There is a substantial public interest in providing access to the applicant, having regard to:
– benefits to the community from meeting the relevant unmet demand
– commercial costs and benefits to the patent holder and licensee from
granting access to the patented invention
– other impacts on community wellbeing, including those resulting from greater competition and from the overall effect on innovation.
Section 136 should be repealed and future Treaty obligations should be incorporated into the Patents Act directly.
The Productivity Commission would also like to see s 51(3) of the CC Act repealed:
but any changes to s.51(3) will need to be based on a consideration of the implications for all types of intellectual property, including those beyond this inquiry’s terms of reference.
DC Comics, the owner of rights to the, er, man of steel character, has successfully blocked an attempt the register “superman workout” for “conducting exercise classes; fitness and exercise clinics, clubs and salons; health club services (exercise)” in class 41. It did have to appeal from the Registrar of Trade Marks to the Federal Court and it did not win for the reasons you might think.
Like the Registrar, Bennett J rejected DC Comics’ opposition based on s 60. Her Honour accepted that the superhero was indeed well-known, but noted that the term “superman” was also an ordinary English word defined as such in both the Macquarie and Oxford Dictionaries:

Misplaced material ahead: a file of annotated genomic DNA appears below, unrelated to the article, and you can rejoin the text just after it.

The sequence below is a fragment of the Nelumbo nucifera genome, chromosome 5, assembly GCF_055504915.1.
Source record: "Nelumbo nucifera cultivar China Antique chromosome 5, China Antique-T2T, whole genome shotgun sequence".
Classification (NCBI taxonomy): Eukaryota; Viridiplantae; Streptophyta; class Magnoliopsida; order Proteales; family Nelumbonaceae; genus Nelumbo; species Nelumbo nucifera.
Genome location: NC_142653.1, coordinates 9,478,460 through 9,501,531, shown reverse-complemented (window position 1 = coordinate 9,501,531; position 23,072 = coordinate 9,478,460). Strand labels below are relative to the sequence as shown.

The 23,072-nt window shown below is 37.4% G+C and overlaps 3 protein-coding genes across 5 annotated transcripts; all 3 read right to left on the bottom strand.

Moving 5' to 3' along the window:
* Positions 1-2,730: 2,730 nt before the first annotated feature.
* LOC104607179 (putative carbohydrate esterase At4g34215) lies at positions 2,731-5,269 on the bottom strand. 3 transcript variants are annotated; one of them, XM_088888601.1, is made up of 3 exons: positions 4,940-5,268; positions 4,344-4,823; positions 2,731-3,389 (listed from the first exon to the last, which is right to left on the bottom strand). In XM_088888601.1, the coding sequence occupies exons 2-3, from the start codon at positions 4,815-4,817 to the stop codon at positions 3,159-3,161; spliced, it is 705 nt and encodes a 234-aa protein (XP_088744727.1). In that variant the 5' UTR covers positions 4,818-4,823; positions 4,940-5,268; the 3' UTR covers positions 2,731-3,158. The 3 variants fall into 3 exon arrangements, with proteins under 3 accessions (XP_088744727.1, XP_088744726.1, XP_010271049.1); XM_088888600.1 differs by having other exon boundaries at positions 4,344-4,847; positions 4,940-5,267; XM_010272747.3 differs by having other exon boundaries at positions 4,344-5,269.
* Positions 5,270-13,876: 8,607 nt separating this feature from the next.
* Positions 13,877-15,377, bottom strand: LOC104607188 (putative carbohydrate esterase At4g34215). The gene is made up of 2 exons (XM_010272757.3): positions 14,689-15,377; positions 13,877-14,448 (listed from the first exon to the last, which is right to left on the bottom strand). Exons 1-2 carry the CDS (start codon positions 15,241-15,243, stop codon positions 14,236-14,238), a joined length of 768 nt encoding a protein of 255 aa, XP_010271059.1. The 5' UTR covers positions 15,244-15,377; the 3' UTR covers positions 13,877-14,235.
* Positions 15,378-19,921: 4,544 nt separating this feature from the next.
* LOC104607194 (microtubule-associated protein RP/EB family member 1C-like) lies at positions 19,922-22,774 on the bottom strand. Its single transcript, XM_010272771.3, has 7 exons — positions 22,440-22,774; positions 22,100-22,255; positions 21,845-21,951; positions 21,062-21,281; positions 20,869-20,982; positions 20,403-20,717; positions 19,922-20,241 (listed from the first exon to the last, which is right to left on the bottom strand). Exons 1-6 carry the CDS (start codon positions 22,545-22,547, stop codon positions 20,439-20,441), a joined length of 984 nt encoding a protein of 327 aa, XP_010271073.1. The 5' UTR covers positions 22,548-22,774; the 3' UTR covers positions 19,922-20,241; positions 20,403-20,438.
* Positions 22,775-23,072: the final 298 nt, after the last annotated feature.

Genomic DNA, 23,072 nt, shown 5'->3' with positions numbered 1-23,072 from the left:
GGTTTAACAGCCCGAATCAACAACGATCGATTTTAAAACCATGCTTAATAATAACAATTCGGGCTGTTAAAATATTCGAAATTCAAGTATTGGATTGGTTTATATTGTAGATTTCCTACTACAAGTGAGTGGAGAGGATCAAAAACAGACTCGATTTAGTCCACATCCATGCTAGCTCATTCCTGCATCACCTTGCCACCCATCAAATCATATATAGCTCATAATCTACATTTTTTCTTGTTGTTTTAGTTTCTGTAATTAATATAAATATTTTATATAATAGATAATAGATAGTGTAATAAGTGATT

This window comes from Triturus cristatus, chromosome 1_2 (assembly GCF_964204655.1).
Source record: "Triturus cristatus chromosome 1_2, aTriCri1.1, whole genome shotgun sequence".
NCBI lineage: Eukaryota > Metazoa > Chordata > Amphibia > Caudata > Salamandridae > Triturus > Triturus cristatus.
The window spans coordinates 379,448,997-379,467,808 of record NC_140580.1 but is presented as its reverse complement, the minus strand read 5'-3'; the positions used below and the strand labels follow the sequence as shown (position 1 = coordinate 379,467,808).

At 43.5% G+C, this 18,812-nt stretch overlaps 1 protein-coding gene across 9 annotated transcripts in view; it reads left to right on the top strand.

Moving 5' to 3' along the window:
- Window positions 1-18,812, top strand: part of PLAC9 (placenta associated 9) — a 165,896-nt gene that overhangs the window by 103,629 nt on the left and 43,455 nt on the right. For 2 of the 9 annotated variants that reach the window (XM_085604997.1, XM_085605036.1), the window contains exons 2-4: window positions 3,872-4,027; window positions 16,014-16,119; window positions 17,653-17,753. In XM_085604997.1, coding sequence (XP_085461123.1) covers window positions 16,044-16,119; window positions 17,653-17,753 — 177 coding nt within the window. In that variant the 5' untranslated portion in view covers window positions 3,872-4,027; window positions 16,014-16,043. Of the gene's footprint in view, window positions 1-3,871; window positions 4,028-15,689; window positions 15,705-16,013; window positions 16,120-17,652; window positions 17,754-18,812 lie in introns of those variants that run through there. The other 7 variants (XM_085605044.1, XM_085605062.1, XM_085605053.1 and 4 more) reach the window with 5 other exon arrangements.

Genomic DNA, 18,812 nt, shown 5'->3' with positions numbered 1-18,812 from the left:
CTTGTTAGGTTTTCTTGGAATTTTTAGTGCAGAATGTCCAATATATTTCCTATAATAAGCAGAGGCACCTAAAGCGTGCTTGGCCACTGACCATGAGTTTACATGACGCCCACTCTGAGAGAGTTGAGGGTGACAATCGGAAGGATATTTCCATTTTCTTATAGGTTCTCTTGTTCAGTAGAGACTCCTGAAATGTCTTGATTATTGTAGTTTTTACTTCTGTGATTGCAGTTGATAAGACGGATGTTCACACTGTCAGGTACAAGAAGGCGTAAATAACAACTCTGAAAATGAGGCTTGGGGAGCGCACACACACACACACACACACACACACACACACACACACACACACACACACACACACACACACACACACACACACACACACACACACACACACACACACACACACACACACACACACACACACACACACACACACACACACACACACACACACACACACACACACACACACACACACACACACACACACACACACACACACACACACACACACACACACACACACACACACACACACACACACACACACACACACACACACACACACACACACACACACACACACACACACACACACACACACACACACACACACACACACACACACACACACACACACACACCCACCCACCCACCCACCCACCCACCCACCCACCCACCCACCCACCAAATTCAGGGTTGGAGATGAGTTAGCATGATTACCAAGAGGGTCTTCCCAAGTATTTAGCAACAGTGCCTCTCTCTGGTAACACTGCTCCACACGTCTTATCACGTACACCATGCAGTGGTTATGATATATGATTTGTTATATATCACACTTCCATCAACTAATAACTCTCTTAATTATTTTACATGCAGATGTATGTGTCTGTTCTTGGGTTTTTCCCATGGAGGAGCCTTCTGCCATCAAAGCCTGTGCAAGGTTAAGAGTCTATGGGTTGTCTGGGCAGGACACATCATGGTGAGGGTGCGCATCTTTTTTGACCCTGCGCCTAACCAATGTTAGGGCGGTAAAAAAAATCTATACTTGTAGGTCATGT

…. the use of the word “superman” in the Trade Mark is, or has become, descriptive. Use of a word originally associated with a particular trade source, may over time become descriptive of a class of goods or characterisations.
 When the Trade Mark is used without reference to any of the well known indicia associated with the DC Comics superhero and as contained in the registered Trade Mark or other trade marks registered by DC Comics, there is no likelihood that use of the Trade Mark would be likely to deceive or cause confusion by reference to the Superman word mark, or the subject matter of DC Comics’ registered trade marks. The public would not be caused to wonder whether “superman workout” came from the same source as the Superman character or DC Comics.
Accordingly, there was no real, tangile danger of people confusing use in relation to fitness workouts with the superhero.
When Cheqout began using “superman workout”, however, it also used it with this logo:
Bennett J was willing to infer that this logo was being used to strengthen the allusion to the Man of Steel and so appropriate the benefit of DC Comics’ reputation for Cheqout’s fitness services. That was not in accordance with acceptable commercial standards and so the application was made in bad faith contrary to s 62A.
In reaching that conclusion, Bennett J adopted the approach previously taken by Dodds-Streeton J in the Tennis Warehouse case. Bennett J emphasised that Dodds-Streeton J rejected a submission that exploitative conduct alone could never constitute ‘bad faith’. Rather, it was the particular circumstances of that case, especially the US company’s failure to follow up its demands for 2 years.